What do you do when you feel homesick, disconnected, far away?
Really, I want to know. Because I don’t have any good answers today.
I figure I can embrace it (#lovewhereyoulive), distract myself and push it away or wallow in it. I briefly think of calling friends from home, but this is just public wallowing. I’m a little tired of trying to embrace South Florida (because it feels like I’ve tried and tried and tried). I realize that feeling ‘home’ doesn’t develop overnight, but today I’m over it.
[I’m going to warn you right here that this entry doesn’t come to any conclusion about what the answer is.]
So in my wallow-ness, looking for some sympathy, I google “living in wrong place”:
Laura Donovan writes about her realization that NYC was not the place for her: “I realized then that NYC had turned me into the absolute worst version of myself”, she writes. Donovan writes that you know you’re living in the wrong place if:
- You’re always dressed wrong
- You hate the weather
- You always want to get out
- Everything angers or upsets you
- You blame all of your problems on the city
- You don’t fit in with the culture
- It doesn’t offer your favorite food
- You hate the transportation situation
- The benefits don’t outweigh the downsides
- You’re always wondering what the heck you’re doing with your life
OUCH. Thanks for the gut punch. The lines about hating the weather made me laugh because this has been my complaint from day 1 – we moved into our apartment on a 95* day in August, and because S (a wildlife biologist) works outside in said heat and I work in an air-conditioned building, I have nothing to complain about.
But the cultural aspects have been so, so difficult for this Midwesterner to adjust to.. “Some thrive in cities like NYC, but I was a mess there”, says Donovan. She’s right on point here – sometimes I think the no-rest, party-hard, in-your-face, focus-on-glitz-and-glam culture in South Florida is slowly driving me crazy. What’s been particularly hard is realizing that some people really love this city – my work colleagues, many who are natives, love this culture – they seem energized by it, excited to be a part of it. And I just don’t get it..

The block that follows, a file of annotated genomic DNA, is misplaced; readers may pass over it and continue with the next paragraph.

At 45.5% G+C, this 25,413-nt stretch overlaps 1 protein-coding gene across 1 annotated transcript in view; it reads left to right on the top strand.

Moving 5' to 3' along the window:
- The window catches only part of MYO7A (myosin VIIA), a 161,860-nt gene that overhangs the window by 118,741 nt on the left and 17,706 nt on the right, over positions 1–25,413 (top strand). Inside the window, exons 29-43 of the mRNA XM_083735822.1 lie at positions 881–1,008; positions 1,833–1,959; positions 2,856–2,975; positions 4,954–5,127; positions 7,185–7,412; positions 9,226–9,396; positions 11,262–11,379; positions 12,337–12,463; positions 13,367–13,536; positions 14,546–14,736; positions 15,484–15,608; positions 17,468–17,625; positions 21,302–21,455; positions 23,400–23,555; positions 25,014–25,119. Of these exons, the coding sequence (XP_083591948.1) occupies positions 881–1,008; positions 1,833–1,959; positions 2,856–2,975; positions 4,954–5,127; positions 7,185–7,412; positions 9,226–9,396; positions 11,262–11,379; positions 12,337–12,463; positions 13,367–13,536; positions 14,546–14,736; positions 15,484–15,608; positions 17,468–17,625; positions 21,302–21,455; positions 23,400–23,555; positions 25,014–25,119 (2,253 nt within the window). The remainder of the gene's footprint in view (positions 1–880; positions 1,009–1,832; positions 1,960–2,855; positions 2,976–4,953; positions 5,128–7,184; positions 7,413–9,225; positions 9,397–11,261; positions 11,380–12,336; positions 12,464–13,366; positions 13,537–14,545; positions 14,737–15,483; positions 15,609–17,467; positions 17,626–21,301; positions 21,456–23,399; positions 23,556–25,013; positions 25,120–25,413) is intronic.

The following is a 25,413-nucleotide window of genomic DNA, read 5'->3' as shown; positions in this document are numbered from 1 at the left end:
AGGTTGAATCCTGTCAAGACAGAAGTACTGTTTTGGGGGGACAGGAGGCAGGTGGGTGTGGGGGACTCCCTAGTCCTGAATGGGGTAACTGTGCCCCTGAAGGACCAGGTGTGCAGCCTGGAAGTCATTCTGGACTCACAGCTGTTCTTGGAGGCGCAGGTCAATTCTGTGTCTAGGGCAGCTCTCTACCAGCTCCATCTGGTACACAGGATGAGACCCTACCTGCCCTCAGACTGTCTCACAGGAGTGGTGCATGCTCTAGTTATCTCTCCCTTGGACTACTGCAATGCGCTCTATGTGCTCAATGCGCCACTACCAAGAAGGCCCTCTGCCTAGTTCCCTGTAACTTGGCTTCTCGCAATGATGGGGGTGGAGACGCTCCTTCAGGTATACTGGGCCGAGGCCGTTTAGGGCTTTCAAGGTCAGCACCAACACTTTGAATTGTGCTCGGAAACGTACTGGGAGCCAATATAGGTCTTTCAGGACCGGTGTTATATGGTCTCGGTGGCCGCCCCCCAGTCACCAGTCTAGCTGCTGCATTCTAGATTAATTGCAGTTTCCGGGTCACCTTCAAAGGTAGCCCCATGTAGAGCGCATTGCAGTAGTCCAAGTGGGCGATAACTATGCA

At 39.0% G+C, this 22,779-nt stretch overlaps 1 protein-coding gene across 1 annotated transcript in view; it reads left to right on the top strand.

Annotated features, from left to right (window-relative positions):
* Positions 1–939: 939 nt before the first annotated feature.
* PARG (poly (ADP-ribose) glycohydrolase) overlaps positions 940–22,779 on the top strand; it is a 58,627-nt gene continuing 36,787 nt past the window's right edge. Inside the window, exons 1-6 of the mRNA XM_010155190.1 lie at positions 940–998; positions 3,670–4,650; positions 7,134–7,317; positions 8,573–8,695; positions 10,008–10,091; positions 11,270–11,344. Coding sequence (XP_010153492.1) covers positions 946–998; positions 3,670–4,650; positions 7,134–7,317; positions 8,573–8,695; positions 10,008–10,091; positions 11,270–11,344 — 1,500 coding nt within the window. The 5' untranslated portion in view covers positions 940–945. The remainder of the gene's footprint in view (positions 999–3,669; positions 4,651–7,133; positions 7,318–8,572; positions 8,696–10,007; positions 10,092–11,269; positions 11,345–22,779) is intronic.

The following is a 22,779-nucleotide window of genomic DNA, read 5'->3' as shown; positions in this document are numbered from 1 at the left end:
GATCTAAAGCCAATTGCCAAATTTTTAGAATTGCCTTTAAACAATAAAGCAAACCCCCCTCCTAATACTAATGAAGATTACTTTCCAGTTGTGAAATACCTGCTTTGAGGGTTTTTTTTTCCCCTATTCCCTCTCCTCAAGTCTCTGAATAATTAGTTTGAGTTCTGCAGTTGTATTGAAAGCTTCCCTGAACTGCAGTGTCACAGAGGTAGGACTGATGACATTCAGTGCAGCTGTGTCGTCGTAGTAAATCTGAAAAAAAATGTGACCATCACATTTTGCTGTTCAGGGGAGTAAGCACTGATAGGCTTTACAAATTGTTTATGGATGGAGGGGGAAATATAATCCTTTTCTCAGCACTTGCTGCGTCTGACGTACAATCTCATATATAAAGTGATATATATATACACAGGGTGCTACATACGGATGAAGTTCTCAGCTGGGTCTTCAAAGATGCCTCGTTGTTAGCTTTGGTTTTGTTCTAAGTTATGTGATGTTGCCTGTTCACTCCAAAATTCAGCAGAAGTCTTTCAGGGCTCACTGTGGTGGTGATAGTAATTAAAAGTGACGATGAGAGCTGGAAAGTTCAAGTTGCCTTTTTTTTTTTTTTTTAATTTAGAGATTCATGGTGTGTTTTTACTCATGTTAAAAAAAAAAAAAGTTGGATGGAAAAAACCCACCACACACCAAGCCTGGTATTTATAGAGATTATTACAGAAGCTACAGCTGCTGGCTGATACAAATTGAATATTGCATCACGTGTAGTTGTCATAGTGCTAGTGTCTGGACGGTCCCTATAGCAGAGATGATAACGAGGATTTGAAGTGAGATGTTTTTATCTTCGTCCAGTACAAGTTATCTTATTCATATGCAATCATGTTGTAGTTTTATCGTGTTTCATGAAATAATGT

Grace Edwards writes that “living in the wrong city for your lifestyle and personality can steal your peace, negativity effect your career mobility, social options and finances”.
She says you know you need a new city when:
- You need a different pace
- The weather is killing you
- Local activities bore the hell out of you
- Your career can’t thrive where you are
- The people suck
- The housing prices are astronomical
- You can’t stand the commute
- You’ve always wanted to move but are too scared
One thing I’m proud to report is that I don’t feel afraid to move again – we moved once, across the country, away from everyone we knew, and it didn’t work out. And we survived. This outcome, while less than I had hoped for, at least makes me feel resilient.
But I often feel that the people suck.. and that’s a shitty realization. It’s not that I feel the people here are less or that the people from where I’m from are better, it’s just that I often feel that the people here are choosing to be rude or inconsiderate or selfish, and so it’s hard to have unconditional positive regard for the people I’m surrounded by, as experience has shown me otherwise.
Emma Lord reflects that sometimes a change means moving to a new city, state or timezone, but sometimes a change just means moving to a different area of the same place. She says that “you know yourself well enough to know when you are in the right place, and when it might be time to consider a major change”
Lord’s list of “signs it’s time to move on” are:
- You get major FOMO living where you live now
- You went on a trip and were sad to leave
- There are too many bad memories attached to where you live
- You are constantly asking your friends who moved away what it’s like
- You are hesitant to make long term commitments where you live now
- You’ve talked about moving before
- You have major road rage where you live now
- Your career goals would be better served elsewhere
- You want to be closer to your family
- Or, you want to move further away from your family
- You don’t agree with the points of view for your state
- You are too hot/cold or can’t take the weather anymore
- You just need a change
Oh man, I totally have FOMO. I have been brought to tears at the thought of missing my friends getting engaged, have babies, and move on with their lives – because I imagined doing all those things with them – I expected to be there for all of it. And then I expected to still be a part of it even though I wasn’t physically there. Don’t get me wrong, I send the new mommies and babies all kinds of obnoxious gifts and visit when I can, but it’s just different. And here’s the kicker – I also have fear of them missing out on my life.
I love that Lord brings up that it can be exhausting to consistently feel like you’re fighting when it comes to culture or opinions of a city – “although I’m all for sticking around and fighting the good fight where it most needs fighting, it can be too upsetting to live in a place where people have drastically different views than you, or where you’re surrounded by mindsets and moral codes that feel unshakably problematic to you”. PREACH, girl! I have been feeling this a lot lately – like I can’t beat ’em, but I can’t join ’em either because it’s against my moral code.
I can identify with a lot (okay, most) of the thoughts the authors have listed as reasons to consider another city.. which is a little distressing, as S and I had planned to stay in our current city for a few years.
Still, Lord’s reflection that “Change is not as far out of reach as it can sometimes feel” brought me a little bit of comfort.